Apple, Ericsson end patent lawsuits, to develop 5G phones

23 Dec 2015 | Author: | No comments yet »

Ericsson Rising on Resolution of Apple Dispute; RBC Cuts to Hold on Capex Uncertainty.

STOCKHOLM: Swedish telecoms giant Ericsson has reached a global licensing agreement with Apple that settles several earlier patent disputes between the two companies, Ericsson announced. Shares of telecom giant Ericsson (ERIC) are high by 40 cents, or 4%, at $9.54, after the company this morning announced the end to a long and drawn out battle with Apple (AAPL) that had weighed on its shares for over a year, signing an agreement to license each others’ patents and drop litigations against one another. Ericsson, the world’s largest wireless equipment maker, did not reveal terms of the deal Monday but said it includes a cross-license that covers patents owned by both companies, including the GSM, UMTS and LTE standards used in mobile technology. While Ericsson no longer makes mobile phones, it remains a leading manufacturer of equipment for mobile networks, and has more than 35,000 technology patents and 100 patent-licensing agreements worldwide.

Apple, the No. 2 smartphone maker with a 13 per cent global market share according to research firm Gartner, will make an initial payment to Ericsson, followed by royalties. The Swedish company said in February the patents concerned the technology in older and current-generation mobile systems, as well as for features like live streaming of television shows and accessing apps on phones. Though the monetary sums involved were not disclosed, investors liked what they were hearing and Ericsson’s share price was up 5 per cent at 82.35 kronor in late-afternoon trading in Stockholm. Apple filed a legal complaint in January against Ericsson, claiming the patents were not up to industry standards and that the Swedish group had asked for excessive royalties for them in its licensing renewal offer.

Companies will collaborate in multiple technology areas, including 5G development, video network traffic management, and wireless network optimization Including positive effects from the settlement, and including the ongoing IPR business with all other licensees, Ericsson estimates full year 2015 IPR revenues will amount to SEK 13-14 b. In February, Ericsson filed complaints on 41 patents for technology used in iPhones and iPads after Apple declined to renew a licensing agreement for Ericsson’s mobile technology, saying the Swedish provider was asking for too much money. Monday’s agreement comes in an industry riddled with litigation over patents — companies sue each other for alleged copying appearances of products, with one study finding more than 250,000 patents in a smartphone. There is, however, a downgrade of Ericsson this morning, from RBC Capital Markets’s Mark Sue, who cut his rating on the share shares from Outperform to Sector Perform, and cut the company’s price target a buck to $10, writing that capital spending by carriers is something of a “headwind,” given it will be “flat to slightly up.” The issue is “workloads are migrating at a fast rate to the public cloud,” writes Sue, and that is causing some uncertainty, and disruption, to spending.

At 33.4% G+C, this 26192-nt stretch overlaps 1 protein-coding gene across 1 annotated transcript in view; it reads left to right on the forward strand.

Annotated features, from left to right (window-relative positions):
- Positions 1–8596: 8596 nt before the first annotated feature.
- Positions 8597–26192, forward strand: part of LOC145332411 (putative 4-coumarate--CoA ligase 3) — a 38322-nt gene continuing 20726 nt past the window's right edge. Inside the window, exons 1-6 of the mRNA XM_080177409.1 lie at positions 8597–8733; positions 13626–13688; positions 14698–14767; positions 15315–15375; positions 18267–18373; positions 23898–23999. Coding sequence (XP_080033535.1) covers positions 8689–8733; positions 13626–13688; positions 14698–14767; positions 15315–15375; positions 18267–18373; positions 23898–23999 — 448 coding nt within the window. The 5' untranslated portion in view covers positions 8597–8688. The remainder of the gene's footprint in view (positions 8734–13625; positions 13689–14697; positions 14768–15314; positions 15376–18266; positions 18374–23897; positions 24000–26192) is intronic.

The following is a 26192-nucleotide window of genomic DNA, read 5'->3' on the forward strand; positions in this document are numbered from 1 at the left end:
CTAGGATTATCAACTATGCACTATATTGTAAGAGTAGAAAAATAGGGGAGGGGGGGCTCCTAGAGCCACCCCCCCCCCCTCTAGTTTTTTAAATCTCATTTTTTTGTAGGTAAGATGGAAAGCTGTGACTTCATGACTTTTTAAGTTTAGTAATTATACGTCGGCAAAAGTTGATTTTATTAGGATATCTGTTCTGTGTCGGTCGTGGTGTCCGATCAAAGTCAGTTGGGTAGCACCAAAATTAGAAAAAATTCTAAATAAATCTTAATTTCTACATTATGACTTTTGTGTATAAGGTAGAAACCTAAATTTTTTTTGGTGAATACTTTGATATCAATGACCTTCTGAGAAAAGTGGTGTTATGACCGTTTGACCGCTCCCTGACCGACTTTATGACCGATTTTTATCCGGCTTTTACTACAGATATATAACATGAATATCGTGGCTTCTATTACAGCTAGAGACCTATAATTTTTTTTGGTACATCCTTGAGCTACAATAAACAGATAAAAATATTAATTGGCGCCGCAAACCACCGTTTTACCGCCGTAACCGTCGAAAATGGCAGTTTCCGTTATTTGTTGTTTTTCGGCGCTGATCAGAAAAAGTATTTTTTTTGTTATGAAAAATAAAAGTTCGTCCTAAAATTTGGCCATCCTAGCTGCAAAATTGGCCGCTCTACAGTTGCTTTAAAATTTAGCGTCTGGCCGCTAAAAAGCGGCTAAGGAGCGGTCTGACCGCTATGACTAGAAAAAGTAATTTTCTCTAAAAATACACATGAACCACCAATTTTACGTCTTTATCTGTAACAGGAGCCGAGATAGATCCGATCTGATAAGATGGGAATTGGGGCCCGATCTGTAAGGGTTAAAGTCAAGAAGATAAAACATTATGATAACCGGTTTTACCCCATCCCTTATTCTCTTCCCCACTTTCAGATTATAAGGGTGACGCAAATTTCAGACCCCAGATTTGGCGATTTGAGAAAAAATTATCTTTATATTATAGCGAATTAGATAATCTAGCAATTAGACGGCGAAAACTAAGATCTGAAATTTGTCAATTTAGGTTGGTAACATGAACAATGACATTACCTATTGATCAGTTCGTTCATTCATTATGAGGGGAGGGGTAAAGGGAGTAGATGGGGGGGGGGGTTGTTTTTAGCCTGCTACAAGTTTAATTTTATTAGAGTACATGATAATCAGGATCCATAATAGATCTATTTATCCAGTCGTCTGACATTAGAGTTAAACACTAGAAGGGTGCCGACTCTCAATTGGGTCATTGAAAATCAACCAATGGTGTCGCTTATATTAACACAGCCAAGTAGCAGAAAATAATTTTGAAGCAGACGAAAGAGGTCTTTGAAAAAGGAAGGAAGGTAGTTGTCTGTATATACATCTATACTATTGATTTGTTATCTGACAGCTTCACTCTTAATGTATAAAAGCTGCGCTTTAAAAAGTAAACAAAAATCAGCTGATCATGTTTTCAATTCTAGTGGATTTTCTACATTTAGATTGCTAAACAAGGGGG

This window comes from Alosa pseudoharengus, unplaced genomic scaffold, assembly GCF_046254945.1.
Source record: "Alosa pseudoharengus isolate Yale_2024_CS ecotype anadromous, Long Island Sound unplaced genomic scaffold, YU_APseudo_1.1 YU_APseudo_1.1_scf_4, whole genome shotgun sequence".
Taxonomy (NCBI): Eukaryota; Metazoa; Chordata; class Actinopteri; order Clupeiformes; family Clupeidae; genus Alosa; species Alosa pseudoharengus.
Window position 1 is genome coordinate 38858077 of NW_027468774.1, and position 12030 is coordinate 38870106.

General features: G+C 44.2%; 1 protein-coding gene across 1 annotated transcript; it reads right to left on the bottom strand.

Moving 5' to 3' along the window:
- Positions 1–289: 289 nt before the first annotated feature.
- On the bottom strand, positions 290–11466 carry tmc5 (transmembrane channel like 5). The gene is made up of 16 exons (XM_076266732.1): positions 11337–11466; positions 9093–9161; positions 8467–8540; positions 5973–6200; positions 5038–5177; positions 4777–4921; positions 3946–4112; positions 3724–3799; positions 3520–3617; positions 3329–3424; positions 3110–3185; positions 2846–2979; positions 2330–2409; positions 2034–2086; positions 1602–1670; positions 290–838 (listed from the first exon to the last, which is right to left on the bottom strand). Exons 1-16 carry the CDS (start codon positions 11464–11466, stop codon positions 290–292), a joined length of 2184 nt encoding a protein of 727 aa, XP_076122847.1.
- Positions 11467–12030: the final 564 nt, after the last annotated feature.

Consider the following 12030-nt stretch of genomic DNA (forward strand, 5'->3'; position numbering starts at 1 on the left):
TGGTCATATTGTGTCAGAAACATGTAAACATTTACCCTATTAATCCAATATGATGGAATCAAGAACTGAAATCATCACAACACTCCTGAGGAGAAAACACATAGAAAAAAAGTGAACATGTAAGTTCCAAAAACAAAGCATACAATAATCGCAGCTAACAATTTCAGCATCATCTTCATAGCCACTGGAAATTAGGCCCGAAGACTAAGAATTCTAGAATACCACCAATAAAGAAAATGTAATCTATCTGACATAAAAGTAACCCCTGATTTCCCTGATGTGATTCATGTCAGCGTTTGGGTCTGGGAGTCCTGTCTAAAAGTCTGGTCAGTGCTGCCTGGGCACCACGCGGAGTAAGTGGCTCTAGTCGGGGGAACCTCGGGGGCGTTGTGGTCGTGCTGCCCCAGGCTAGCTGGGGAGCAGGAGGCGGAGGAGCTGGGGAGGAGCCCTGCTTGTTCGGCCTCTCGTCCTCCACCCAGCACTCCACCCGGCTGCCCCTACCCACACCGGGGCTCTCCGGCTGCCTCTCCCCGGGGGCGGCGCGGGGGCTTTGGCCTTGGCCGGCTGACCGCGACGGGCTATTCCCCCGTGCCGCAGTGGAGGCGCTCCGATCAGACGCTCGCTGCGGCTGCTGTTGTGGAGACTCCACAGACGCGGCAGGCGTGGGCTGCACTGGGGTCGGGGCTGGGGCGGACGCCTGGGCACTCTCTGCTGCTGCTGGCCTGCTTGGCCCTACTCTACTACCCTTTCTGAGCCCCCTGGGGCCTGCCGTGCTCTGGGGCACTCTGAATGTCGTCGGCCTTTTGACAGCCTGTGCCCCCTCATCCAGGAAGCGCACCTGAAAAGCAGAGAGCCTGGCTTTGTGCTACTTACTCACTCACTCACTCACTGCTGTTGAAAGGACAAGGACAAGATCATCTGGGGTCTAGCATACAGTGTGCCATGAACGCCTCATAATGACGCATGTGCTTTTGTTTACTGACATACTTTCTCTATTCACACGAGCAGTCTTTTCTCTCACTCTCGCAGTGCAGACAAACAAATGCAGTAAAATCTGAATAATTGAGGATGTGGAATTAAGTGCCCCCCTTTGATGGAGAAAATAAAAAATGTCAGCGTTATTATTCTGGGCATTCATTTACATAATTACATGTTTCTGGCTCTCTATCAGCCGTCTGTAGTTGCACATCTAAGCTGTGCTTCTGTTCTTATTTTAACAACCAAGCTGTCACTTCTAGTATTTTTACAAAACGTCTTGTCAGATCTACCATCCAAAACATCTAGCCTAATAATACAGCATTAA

In the latest round of a long-running fight between Samsung and Apple, the South Korean company has appealed a $399 million judgment for illegally copying patented aspects of the look of Apple’s iPhone to the U.S. But he does expect there should be some spending by AT&T (T) and Verizon Communications (VZ), among others, who have to build out the metro networks to accommodate the burgeoning cloud data centers: 2016 is expected to be the year of metro and Cloud connectivity. Over the course of the year, we expect to hear more about shifts in spend towards software with AT&T’s Domain 2.0 and the recent close of AT&T’s DirectTV deal could signal investments ahead for the carrier’s satellite network.We are of the view that that backdrop for capex at tier-1 providers may signal relative improvement as we head into CY16 after what has been a relatively uncertain CY15.

CY15E, which is slated to finish near $38B, and we expect that trends towards increased software allocations will continue with conversations around SDN and Network Function Virtualization (NFV) becoming more focused on planning cycles rather than on conceptual frameworks.

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